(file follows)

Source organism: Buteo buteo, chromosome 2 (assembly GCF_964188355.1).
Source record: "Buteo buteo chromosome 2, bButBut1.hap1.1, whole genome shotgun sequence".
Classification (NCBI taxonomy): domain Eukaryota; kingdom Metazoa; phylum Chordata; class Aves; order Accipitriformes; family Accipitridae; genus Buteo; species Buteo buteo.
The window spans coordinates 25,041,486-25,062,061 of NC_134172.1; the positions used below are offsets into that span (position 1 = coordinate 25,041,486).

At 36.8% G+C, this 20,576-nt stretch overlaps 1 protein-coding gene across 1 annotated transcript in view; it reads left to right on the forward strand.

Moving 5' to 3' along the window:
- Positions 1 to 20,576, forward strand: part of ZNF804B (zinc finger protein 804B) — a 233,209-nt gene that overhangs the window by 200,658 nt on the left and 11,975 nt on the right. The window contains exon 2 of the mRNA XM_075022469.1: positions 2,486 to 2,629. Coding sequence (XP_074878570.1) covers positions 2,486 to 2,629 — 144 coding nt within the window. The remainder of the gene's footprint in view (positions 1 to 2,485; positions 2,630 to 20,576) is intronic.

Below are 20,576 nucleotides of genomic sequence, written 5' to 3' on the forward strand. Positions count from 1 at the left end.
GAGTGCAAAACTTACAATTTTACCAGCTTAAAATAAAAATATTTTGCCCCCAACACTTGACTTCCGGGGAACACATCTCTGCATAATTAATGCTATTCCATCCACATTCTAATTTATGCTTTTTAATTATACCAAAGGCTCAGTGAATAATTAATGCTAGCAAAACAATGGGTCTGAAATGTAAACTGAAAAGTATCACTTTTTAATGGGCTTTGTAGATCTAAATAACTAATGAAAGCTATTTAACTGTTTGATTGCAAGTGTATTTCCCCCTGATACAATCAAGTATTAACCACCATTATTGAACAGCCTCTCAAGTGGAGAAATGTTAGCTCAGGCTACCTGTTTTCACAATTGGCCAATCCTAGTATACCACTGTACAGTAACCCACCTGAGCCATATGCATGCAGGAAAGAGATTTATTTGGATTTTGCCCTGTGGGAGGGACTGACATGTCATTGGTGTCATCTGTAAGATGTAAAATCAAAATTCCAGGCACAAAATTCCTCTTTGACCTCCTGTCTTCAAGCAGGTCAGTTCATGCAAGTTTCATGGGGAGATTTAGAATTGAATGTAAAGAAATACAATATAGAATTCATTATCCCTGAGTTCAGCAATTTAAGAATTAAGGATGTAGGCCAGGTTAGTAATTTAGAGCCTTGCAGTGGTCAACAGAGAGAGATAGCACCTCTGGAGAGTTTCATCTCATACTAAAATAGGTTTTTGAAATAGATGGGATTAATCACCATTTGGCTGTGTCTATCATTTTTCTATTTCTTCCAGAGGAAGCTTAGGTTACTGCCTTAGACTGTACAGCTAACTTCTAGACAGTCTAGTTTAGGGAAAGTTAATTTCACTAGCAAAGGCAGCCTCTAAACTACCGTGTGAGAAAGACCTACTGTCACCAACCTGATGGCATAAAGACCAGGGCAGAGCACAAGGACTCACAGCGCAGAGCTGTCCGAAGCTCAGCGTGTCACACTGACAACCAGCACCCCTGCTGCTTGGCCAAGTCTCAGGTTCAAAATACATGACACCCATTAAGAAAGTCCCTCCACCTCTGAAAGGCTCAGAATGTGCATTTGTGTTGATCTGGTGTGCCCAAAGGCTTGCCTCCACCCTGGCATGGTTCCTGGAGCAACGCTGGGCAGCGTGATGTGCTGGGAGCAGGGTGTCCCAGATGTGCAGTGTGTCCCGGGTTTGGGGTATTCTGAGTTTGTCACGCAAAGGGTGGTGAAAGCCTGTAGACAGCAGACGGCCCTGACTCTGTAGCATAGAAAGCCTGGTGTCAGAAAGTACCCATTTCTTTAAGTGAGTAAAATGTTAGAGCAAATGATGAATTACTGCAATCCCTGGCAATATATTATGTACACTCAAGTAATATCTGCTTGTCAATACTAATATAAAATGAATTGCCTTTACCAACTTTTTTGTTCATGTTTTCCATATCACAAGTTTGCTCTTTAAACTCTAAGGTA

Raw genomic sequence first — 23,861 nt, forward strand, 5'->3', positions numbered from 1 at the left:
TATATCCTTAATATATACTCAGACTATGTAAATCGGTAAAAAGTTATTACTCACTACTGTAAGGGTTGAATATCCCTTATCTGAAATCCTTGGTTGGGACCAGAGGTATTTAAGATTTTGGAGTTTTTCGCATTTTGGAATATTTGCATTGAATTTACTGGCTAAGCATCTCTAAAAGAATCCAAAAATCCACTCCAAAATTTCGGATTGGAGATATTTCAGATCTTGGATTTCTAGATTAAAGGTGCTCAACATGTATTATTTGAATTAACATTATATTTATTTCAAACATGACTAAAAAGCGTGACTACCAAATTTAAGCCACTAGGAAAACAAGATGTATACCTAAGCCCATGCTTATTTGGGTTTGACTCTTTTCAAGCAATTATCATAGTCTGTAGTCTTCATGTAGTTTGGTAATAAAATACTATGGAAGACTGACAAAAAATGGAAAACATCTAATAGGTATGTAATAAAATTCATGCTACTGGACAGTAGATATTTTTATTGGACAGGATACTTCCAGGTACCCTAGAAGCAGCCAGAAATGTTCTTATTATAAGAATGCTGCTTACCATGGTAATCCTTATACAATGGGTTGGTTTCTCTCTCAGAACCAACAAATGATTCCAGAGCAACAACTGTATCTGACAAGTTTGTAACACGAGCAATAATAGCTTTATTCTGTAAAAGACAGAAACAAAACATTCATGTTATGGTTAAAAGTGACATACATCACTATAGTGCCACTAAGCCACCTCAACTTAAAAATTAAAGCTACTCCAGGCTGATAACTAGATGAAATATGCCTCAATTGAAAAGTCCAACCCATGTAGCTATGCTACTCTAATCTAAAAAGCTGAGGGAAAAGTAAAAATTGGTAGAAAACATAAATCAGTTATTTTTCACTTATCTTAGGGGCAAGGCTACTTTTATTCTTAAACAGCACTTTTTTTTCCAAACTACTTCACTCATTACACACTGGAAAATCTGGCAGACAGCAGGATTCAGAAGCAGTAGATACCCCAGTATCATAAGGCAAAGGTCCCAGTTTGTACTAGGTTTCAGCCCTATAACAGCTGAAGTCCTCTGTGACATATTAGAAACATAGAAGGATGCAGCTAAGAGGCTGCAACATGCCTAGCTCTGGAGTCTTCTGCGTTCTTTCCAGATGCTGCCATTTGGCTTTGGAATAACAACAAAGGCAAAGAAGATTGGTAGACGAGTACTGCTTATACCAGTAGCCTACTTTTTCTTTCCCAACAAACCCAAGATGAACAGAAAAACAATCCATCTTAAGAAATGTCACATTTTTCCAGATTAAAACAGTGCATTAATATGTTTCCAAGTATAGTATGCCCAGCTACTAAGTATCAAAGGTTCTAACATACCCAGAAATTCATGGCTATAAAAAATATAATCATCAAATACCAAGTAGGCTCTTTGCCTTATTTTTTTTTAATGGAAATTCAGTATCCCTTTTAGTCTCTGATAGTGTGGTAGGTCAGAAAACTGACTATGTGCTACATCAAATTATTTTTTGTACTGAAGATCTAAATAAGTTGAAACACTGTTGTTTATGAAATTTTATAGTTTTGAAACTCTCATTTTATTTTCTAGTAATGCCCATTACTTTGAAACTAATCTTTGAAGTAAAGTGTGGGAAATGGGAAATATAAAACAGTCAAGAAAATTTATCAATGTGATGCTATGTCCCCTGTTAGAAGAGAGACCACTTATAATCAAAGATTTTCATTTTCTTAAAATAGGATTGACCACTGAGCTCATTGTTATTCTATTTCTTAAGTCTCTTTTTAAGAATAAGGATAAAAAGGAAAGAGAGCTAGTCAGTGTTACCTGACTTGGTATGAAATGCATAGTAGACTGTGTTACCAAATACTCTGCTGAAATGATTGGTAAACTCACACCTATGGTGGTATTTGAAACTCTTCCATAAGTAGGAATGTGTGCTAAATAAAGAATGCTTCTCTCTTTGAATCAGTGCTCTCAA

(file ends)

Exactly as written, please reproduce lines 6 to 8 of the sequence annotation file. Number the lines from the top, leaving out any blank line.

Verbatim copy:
Moving 5' to 3' along the window:
- Positions 1 to 20,576, forward strand: part of ZNF804B (zinc finger protein 804B) — a 233,209-nt gene that overhangs the window by 200,658 nt on the left and 11,975 nt on the right. The window contains exon 2 of the mRNA XM_075022469.1: positions 2,486 to 2,629. Coding sequence (XP_074878570.1) covers positions 2,486 to 2,629 — 144 coding nt within the window. The remainder of the gene's footprint in view (positions 1 to 2,485; positions 2,630 to 20,576) is intronic.

Below are 20,576 nucleotides of genomic sequence, written 5' to 3' on the forward strand. Positions count from 1 at the left end.